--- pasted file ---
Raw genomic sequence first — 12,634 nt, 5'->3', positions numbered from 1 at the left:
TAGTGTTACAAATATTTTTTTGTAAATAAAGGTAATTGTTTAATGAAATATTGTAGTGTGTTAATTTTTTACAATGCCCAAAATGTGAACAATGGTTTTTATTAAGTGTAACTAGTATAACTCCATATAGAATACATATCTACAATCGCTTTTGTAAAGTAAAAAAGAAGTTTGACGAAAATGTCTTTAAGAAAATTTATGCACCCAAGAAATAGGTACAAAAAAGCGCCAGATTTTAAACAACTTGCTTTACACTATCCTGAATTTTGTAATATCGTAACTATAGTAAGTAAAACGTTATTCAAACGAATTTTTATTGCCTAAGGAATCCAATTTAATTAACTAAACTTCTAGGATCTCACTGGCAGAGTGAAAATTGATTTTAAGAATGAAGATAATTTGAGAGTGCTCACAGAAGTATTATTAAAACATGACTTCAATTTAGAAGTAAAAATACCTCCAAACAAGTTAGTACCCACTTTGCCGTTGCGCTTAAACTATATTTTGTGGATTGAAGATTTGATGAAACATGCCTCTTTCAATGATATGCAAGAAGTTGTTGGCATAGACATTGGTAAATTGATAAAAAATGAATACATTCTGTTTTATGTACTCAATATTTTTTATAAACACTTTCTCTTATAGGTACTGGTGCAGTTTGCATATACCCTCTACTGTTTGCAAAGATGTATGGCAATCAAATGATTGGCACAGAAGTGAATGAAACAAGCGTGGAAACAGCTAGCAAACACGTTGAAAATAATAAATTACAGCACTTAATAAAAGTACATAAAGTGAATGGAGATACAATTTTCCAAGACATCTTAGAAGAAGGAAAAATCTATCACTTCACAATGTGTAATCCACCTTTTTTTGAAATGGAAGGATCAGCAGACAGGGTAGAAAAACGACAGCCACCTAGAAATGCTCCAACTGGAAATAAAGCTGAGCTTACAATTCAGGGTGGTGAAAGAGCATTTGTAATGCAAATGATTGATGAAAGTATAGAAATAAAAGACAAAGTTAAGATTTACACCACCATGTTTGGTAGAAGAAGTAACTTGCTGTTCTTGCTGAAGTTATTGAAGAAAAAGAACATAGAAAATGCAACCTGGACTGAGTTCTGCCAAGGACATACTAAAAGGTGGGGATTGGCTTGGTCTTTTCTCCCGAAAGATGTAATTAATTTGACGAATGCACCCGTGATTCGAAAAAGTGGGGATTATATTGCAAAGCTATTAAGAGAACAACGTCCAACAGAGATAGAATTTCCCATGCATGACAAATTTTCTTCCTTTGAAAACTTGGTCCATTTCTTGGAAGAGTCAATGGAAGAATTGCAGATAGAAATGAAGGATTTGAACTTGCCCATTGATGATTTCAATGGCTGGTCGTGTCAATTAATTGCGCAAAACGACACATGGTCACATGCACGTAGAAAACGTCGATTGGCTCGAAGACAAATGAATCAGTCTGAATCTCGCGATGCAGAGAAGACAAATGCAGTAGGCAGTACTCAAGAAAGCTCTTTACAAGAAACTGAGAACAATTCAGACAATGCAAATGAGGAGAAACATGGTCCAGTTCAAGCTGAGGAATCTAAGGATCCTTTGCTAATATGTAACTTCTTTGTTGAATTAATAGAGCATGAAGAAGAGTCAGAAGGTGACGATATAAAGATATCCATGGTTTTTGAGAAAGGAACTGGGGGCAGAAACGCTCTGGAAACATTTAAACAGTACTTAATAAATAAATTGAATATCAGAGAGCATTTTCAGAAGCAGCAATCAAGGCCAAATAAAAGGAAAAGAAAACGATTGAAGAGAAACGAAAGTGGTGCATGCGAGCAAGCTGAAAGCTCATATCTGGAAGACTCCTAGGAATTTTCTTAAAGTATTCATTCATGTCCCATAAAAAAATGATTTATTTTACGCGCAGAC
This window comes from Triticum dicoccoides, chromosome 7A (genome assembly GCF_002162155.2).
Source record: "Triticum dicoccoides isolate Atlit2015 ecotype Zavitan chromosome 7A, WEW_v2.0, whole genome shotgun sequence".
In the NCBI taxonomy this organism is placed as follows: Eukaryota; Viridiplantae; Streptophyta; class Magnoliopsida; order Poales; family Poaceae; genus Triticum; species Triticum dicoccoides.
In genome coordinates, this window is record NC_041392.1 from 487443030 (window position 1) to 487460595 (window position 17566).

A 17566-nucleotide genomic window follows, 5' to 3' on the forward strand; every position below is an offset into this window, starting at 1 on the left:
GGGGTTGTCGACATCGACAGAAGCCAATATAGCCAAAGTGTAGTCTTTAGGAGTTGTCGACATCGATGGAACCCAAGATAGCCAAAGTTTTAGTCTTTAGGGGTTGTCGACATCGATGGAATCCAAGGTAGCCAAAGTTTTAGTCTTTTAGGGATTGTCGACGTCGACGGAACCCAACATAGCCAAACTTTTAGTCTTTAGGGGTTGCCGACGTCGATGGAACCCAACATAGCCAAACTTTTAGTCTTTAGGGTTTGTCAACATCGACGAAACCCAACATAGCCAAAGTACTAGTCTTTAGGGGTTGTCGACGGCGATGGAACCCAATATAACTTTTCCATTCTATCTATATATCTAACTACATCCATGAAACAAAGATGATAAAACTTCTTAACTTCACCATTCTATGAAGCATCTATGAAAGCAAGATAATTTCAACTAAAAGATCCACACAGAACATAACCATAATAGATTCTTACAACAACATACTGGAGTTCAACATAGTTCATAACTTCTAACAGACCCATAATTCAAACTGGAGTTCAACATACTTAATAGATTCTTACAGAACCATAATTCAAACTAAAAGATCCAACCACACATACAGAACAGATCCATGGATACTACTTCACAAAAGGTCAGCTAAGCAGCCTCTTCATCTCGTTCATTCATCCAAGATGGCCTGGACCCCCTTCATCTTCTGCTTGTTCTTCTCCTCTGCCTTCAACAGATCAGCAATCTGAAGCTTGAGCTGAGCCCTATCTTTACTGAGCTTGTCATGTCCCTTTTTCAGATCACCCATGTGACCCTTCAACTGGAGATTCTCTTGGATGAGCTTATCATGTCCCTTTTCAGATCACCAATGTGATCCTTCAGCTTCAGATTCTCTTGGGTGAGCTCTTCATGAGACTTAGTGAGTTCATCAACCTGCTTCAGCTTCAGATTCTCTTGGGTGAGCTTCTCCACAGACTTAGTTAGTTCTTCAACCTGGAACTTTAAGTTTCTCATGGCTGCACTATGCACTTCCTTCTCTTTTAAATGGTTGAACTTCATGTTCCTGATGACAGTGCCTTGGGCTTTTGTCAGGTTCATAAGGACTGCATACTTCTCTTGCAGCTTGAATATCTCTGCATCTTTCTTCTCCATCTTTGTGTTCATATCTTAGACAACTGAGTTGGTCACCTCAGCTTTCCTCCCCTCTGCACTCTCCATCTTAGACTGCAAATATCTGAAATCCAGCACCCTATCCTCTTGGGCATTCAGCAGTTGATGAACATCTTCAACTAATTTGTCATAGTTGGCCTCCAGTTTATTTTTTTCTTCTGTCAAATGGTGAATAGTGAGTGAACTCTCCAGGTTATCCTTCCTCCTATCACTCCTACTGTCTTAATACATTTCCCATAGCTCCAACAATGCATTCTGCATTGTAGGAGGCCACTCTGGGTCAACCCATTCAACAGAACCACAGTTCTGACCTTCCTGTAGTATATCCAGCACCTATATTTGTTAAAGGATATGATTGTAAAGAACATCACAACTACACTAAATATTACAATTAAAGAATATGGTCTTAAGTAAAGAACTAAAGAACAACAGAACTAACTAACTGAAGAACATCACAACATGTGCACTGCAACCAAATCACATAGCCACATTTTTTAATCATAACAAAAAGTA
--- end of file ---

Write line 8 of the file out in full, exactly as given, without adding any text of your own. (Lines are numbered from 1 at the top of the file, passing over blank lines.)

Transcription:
GGGGTTGTCGACATCGACAGAAGCCAATATAGCCAAAGTGTAGTCTTTAGGAGTTGTCGACATCGATGGAACCCAAGATAGCCAAAGTTTTAGTCTTTAGGGGTTGTCGACATCGATGGAATCCAAGGTAGCCAAAGTTTTAGTCTTTTAGGGATTGTCGACGTCGACGGAACCCAACATAGCCAAACTTTTAGTCTTTAGGGGTTGCCGACGTCGATGGAACCCAACATAGCCAAACTTTTAGTCTTTAGGGTTTGTCAACATCGACGAAACCCAACATAGCCAAAGTACTAGTCTTTAGGGGTTGTCGACGGCGATGGAACCCAATATAACTTTTCCATTCTATCTATATATCTAACTACATCCATGAAACAAAGATGATAAAACTTCTTAACTTCACCATTCTATGAAGCATCTATGAAAGCAAGATAATTTCAACTAAAAGATCCACACAGAACATAACCATAATAGATTCTTACAACAACATACTGGAGTTCAACATAGTTCATAACTTCTAACAGACCCATAATTCAAACTGGAGTTCAACATACTTAATAGATTCTTACAGAACCATAATTCAAACTAAAAGATCCAACCACACATACAGAACAGATCCATGGATACTACTTCACAAAAGGTCAGCTAAGCAGCCTCTTCATCTCGTTCATTCATCCAAGATGGCCTGGACCCCCTTCATCTTCTGCTTGTTCTTCTCCTCTGCCTTCAACAGATCAGCAATCTGAAGCTTGAGCTGAGCCCTATCTTTACTGAGCTTGTCATGTCCCTTTTTCAGATCACCCATGTGACCCTTCAACTGGAGATTCTCTTGGATGAGCTTATCATGTCCCTTTTCAGATCACCAATGTGATCCTTCAGCTTCAGATTCTCTTGGGTGAGCTCTTCATGAGACTTAGTGAGTTCATCAACCTGCTTCAGCTTCAGATTCTCTTGGGTGAGCTTCTCCACAGACTTAGTTAGTTCTTCAACCTGGAACTTTAAGTTTCTCATGGCTGCACTATGCACTTCCTTCTCTTTTAAATGGTTGAACTTCATGTTCCTGATGACAGTGCCTTGGGCTTTTGTCAGGTTCATAAGGACTGCATACTTCTCTTGCAGCTTGAATATCTCTGCATCTTTCTTCTCCATCTTTGTGTTCATATCTTAGACAACTGAGTTGGTCACCTCAGCTTTCCTCCCCTCTGCACTCTCCATCTTAGACTGCAAATATCTGAAATCCAGCACCCTATCCTCTTGGGCATTCAGCAGTTGATGAACATCTTCAACTAATTTGTCATAGTTGGCCTCCAGTTTATTTTTTTCTTCTGTCAAATGGTGAATAGTGAGTGAACTCTCCAGGTTATCCTTCCTCCTATCACTCCTACTGTCTTAATACATTTCCCATAGCTCCAACAATGCATTCTGCATTGTAGGAGGCCACTCTGGGTCAACCCATTCAACAGAACCACAGTTCTGACCTTCCTGTAGTATATCCAGCACCTATATTTGTTAAAGGATATGATTGTAAAGAACATCACAACTACACTAAATATTACAATTAAAGAATATGGTCTTAAGTAAAGAACTAAAGAACAACAGAACTAACTAACTGAAGAACATCACAACATGTGCACTGCAACCAAATCACATAGCCACATTTTTTAATCATAACAAAAAGTA